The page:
And then the flood gates open …

Stories from the learners are so much more powerful than mine. It brings home the concept of relevance, the idea of “what’s in it for me” — and a story from a co-worker hits far closer to home than a story from the instructor, who isn’t even employed here doing the same type of work the learners do.

If there’s no learner stories, my own will suffice, or a real or fabricated case study can fill the bill.

Stories are powerful.

Tip #5 — Mind Your Learners’ Needs

  • Most instructors prefer a class size of 15-25 people and a U-shaped set up. This facilitates healthy discussion, the ability to make eye contact between the learners, and is not so large as to squelch interaction. In a class of 50+ people, it’s darned difficult to get anyone to speak up!
  • Right from the get-go, establish a respect and partnership with your learners. Let them know you’re there to help them learn some information or skills and establish what’s in it for them. Thank them for being there, encourage them to speak up if they have questions, tell them you don’t know it all but are committed to helping them find answers, and let them know that you know how tough it can be to sit in safety training.
  • Remind them of job aids and resources who can help them in the future if they forget something from class. Or give them links to more information that they can seek out if they want to study more on their own.
  • Make sure they get restroom and stretch breaks! For me, this is at least once per hour — I figure if I tell them that they need to take a break and move at their workstation every hour to control ergonomic risks, I’m a hypocrite if I don’t get them up from their training room chair at least that often.
  • Feedback. Whether it’s written or informal, employees like to be able to provide feedback and constructive suggestions, preferably as the class is being designed, but at a minimum, after it has been taught.

Tip #6 — Mix It Up!

Different learners grasp new information in different ways, and for most of us, it’s a mix with one primary learning style. Some learn by seeing what’s on your slide, seeing what you draw on a flip chart, reading information — we call them “visual” learners. (They usually sit toward the front of the class so they don’t miss anything visual that they might miss at the back of the room.) “Auditory” learners take in new information from hearing you talk or discussing it with others. If you need to touch, feel or do something for it to sink in, you’re a “kinesthetic” learner.

For those of us who instruct, designing our training to satisfy all three learning styles improves your learners’ retention rates.

Some ideas for “mixing it up:”

  • Practice skills that will transfer to the job — removing gloves “contaminated” with shaving cream to learn good decon techniques, following a LO/TO procedure on a simulated set up in the classroom (or better yet, on the plant floor), or arrange a work area walk after you’ve conducted Safety Inspection training. Our web-based PIV/Forklift training includes a skills practice where the operator “honks the horn” on their forklift as it maneuvers through a warehouse.
  • Play games. We have little contests — everything from “guess the right answer” to Hazwoper Jeopardy to Heat Stress Bingo. Is it silly? Sure. Does it reinforce learning? Yes. (And for most learners, it sure beats the stress of a written quiz.)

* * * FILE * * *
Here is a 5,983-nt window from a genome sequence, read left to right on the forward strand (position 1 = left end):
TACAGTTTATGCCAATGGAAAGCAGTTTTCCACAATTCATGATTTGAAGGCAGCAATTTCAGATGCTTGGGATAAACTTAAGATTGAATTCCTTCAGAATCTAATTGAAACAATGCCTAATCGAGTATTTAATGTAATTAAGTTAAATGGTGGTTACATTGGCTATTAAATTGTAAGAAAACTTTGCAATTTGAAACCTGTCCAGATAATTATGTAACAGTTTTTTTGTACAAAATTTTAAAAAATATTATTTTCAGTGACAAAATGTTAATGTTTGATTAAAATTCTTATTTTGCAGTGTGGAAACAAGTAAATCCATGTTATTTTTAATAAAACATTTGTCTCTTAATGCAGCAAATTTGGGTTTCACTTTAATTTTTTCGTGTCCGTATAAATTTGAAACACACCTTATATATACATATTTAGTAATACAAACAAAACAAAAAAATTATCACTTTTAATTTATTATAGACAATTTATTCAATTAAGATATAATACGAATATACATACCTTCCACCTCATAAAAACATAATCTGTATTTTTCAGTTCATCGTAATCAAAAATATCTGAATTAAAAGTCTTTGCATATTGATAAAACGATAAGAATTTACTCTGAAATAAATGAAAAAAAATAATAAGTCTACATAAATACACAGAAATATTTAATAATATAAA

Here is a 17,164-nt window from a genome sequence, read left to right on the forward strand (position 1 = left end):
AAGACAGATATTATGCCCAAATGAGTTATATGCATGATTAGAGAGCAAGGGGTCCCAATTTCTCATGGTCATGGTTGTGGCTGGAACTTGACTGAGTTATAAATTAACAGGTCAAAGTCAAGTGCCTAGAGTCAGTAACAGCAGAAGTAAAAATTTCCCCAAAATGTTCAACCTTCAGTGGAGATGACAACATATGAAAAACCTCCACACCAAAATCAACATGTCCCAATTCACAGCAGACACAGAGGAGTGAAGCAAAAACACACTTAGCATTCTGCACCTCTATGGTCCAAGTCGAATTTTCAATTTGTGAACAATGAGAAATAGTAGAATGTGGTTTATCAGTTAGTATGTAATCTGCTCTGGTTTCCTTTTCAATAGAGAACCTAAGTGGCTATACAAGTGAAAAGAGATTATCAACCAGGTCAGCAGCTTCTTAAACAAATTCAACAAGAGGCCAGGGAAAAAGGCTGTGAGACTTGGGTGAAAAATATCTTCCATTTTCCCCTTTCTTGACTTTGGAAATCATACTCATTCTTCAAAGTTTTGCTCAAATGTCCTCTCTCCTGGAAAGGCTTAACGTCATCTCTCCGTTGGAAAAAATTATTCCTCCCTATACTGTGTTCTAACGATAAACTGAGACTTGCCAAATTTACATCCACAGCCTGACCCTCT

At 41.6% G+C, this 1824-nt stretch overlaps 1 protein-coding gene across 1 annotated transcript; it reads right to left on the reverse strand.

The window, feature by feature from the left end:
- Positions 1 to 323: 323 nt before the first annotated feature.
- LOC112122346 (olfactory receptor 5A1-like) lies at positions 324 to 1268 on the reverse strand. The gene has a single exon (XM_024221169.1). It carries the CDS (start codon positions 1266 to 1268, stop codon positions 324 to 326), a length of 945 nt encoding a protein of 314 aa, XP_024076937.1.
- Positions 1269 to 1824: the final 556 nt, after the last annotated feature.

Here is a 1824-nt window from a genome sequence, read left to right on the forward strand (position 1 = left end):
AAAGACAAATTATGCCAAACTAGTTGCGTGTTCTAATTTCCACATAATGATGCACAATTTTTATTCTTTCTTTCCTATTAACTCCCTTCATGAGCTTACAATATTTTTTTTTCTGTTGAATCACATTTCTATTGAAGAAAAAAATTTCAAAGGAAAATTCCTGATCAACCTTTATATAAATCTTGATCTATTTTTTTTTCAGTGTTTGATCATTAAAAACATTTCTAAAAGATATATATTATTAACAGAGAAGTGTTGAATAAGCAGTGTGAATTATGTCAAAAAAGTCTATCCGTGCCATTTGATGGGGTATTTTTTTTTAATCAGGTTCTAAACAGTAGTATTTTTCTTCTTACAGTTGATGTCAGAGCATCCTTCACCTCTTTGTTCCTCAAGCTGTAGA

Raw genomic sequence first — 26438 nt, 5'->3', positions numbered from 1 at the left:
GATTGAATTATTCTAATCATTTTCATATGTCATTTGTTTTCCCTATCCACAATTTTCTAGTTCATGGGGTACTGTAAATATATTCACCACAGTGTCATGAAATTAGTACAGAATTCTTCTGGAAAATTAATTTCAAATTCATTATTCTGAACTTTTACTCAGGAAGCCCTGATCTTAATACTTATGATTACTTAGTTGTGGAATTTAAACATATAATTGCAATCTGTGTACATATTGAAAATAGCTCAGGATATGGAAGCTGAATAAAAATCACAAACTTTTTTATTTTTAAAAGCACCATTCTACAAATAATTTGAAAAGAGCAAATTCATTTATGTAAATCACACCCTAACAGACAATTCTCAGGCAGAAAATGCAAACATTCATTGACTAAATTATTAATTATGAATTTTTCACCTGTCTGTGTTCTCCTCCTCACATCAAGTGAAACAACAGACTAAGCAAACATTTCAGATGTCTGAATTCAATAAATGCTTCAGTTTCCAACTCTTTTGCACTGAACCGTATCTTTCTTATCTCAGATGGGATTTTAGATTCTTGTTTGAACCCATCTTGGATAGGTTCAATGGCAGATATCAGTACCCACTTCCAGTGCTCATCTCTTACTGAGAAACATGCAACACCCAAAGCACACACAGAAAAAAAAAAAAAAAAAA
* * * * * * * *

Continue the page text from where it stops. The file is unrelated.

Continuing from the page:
• Brain-storming. “What are safety violations we see on the plant floor?” If we get the learners to write them down – they see, they hear, they do. We’ve fired on all cylinders.
  • Role-playing. Exploit the volunteer thespians in the room. Give them a scenario. Let them play it out. This is especially effective for peer-to-peer or supervisor safety coaching skills.
  • Team problem-solving. Give them an incident case study. Let them work in teams of 4-6 to identify root causes and corrective actions.
  • “What’s Wrong With?” photos. Especially effective with photos from the learners’ workplace. Especially fun with a goofy co-worker hamming it up and simulating a blatant safety violation.

Tip #7 — Humor Helps!

A friend recently suggested to me that if this safety training thing ever dries up, she’s often thought I’d fit in nicely as a stand-up comedian or a televangelist.

[I’m not quite sure what this says about me, but I think it was a compliment.]

My belief is that if someone is laughing, they are awake, and if I’m losing an audience, I find new and creative ways of tip-toeing on the edge of an unpleasant call from Human Resources about something I said to get them laughing and participating. Almost 18 years doing this, and no calls, so I think I’m staying on the correct side of the fine line, but it’s important to size up an audience and get a sense of their tolerance for humor. (Some clients’ company culture keeps me pretty straight-laced, for others, I find myself playing the “straight guy” to the learners’ silliness.)

If you’re not naturally inclined to being a jokester, that’s perfectly okay. Embrace your own style of humor.

  • Can you use on-topic cartoons to transition from topic to topic?
  • Perhaps imbedding a funny video snippet will keep your learners smiling.
  • Do you have a self-designated class clown who occasionally inserts humorous anecdotes in a positive way?

And how does all of this apply to web-based training?

As we’re starting to develop our customized web-based safety training, we’re capturing these elements in on-line training as best we can without a human being there to gauge the learner’s reactions as the course goes along. Much of what’s currently on the market is a Snooze-Fest for the same reasons many live classroom sessions put employees to sleep.

Poor design, un-engaging delivery.

Monotone voice over of a series of PowerPoints. You’ve lost them before you had them.

We’re learning it does not have to be that way, and are passionate about changing the market because we know it can be done. Drop us a line if you’d like to chat about how we can do this for your workplace.

In Summary …

In the end, we all have our own personal style, but the best instructors and facilitators realize that the safety training challenge is really not about them, it’s about finding countless ways of engaging the interest of our diverse learners so that they walk away saying–

“Wow, that’s not the usual boring safety training!”